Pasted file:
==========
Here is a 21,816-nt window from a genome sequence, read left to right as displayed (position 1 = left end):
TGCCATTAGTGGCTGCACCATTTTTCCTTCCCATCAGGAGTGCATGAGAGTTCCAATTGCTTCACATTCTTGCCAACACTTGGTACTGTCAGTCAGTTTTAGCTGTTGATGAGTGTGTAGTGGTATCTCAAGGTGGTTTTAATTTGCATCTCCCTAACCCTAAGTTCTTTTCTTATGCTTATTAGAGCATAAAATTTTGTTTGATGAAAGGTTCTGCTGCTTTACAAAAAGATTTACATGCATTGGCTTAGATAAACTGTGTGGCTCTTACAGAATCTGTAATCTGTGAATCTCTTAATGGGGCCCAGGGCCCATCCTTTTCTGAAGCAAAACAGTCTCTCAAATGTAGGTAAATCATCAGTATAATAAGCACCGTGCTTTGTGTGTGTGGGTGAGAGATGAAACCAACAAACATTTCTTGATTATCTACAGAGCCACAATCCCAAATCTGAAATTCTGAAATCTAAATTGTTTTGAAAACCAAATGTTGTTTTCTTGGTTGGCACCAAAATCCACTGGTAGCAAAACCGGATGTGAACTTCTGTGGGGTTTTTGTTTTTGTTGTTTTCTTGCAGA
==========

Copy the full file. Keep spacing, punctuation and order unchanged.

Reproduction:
Here is a 21,816-nt window from a genome sequence, read left to right as displayed (position 1 = left end):
TGCCATTAGTGGCTGCACCATTTTTCCTTCCCATCAGGAGTGCATGAGAGTTCCAATTGCTTCACATTCTTGCCAACACTTGGTACTGTCAGTCAGTTTTAGCTGTTGATGAGTGTGTAGTGGTATCTCAAGGTGGTTTTAATTTGCATCTCCCTAACCCTAAGTTCTTTTCTTATGCTTATTAGAGCATAAAATTTTGTTTGATGAAAGGTTCTGCTGCTTTACAAAAAGATTTACATGCATTGGCTTAGATAAACTGTGTGGCTCTTACAGAATCTGTAATCTGTGAATCTCTTAATGGGGCCCAGGGCCCATCCTTTTCTGAAGCAAAACAGTCTCTCAAATGTAGGTAAATCATCAGTATAATAAGCACCGTGCTTTGTGTGTGTGGGTGAGAGATGAAACCAACAAACATTTCTTGATTATCTACAGAGCCACAATCCCAAATCTGAAATTCTGAAATCTAAATTGTTTTGAAAACCAAATGTTGTTTTCTTGGTTGGCACCAAAATCCACTGGTAGCAAAACCGGATGTGAACTTCTGTGGGGTTTTTGTTTTTGTTGTTTTCTTGCAGA